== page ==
I see I've not gotten to Winter Journey. A man, Alfred, goes to live deep in Wales somewhere. He's had enough of the world. He is an ex-traveller and outsider. Never had a conventional job. As the book progresses we discover his companion-mate committed suicide. His sister, Edith, joins him: again as the book progresses we learn she's had two marriages and is living with a third man. She has a daughter, Sarah, whose marriage is breaking up because the daughter does not want to give up her world and move to where her husband has a job for him. Ironically the woman is against her daughter refusing to go with said husband. The plot-design is thin.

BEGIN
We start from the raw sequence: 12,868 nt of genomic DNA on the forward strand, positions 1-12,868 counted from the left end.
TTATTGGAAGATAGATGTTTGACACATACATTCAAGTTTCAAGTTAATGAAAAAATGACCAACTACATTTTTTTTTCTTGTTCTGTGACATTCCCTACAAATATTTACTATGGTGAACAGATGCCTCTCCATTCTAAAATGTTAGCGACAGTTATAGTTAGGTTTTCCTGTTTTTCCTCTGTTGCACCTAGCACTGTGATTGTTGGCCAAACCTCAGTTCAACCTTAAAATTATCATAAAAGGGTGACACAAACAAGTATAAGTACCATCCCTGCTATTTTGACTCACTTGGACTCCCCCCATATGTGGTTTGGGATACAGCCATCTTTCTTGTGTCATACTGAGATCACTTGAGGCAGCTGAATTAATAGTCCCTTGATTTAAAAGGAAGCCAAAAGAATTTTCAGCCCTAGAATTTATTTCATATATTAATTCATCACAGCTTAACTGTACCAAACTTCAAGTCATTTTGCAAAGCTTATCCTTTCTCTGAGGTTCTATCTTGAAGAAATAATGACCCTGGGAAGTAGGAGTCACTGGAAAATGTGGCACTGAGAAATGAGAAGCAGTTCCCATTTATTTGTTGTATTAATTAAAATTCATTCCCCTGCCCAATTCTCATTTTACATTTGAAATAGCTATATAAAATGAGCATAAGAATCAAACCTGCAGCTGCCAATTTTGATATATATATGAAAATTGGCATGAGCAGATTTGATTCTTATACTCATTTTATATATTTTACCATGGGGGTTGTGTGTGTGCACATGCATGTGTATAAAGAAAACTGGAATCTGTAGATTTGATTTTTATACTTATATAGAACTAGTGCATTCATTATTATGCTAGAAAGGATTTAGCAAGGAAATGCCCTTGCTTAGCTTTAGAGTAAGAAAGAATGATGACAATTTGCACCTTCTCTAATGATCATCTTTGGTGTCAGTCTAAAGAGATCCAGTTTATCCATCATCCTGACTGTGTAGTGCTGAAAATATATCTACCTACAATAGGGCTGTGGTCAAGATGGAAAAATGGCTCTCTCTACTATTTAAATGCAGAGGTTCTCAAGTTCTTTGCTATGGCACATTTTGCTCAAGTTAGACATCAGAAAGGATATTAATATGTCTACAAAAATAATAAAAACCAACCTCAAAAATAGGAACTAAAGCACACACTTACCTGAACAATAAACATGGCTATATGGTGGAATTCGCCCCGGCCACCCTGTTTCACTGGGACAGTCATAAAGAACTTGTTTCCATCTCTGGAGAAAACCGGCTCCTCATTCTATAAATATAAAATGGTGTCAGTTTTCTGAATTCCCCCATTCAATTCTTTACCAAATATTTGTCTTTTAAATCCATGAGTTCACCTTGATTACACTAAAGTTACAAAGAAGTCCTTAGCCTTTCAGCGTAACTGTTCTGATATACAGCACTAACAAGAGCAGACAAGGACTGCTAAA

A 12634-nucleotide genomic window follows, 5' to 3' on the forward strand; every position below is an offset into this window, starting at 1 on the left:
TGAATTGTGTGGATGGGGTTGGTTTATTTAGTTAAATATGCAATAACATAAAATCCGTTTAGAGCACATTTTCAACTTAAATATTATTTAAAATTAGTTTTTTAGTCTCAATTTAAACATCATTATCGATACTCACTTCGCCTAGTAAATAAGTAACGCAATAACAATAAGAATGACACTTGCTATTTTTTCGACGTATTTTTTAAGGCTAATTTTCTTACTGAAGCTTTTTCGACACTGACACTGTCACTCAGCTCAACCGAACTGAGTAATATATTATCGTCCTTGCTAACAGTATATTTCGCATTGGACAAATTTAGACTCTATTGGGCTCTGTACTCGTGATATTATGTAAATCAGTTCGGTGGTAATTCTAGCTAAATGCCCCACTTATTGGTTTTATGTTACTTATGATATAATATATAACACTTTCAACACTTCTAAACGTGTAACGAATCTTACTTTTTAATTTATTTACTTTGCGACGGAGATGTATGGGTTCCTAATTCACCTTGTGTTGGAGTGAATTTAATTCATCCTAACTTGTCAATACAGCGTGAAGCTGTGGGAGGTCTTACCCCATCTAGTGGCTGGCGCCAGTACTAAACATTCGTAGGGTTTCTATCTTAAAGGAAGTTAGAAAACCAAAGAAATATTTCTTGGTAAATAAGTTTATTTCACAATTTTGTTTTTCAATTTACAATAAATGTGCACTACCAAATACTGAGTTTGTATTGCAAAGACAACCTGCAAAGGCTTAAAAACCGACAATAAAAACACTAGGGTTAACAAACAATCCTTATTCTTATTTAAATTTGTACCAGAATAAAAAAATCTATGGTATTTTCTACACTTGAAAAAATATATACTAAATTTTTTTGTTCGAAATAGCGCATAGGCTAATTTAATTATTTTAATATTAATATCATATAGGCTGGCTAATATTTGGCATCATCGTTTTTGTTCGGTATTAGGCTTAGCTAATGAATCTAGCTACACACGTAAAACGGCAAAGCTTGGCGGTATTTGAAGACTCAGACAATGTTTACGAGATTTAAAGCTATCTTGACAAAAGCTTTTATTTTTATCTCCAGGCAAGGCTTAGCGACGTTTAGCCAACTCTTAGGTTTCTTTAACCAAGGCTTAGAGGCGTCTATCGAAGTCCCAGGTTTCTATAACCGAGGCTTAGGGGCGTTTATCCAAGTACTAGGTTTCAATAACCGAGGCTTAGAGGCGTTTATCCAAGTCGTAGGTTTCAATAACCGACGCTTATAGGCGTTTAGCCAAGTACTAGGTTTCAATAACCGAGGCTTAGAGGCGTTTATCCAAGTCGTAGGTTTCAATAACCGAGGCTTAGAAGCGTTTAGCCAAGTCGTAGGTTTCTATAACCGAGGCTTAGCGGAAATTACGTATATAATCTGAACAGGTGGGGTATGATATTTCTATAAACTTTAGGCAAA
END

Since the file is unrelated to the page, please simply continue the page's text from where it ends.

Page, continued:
Not much happens. Instead we move deep into the past through cycles of memories(as with Summer of a Royal Visit, Figes's The Seven Ages). We learn a lot about the parents of this brother and sister slowly. Their mother who was cut off from a world she belonged to by marrying a man of a lower class than she; the man himself was highly intelligent and didn't fit in where they lived together.
Too cheerful perhaps, also on one of my workroom walls, Pissarro, Snowroad
What's beautiful and effecting about the book is where Colegate uses the winter landscape. The book occurs in winter. The landscape is continually evoked as cold, bleak, semi-wild (well as semi-wild as a small rural place in England can be in the later 20th century). When Colegate is writing out of reactions to this landscape and the stories are rooted it, the book sings. It's deeply melancholy-aesthetic. The life stories and presences emerging are effective.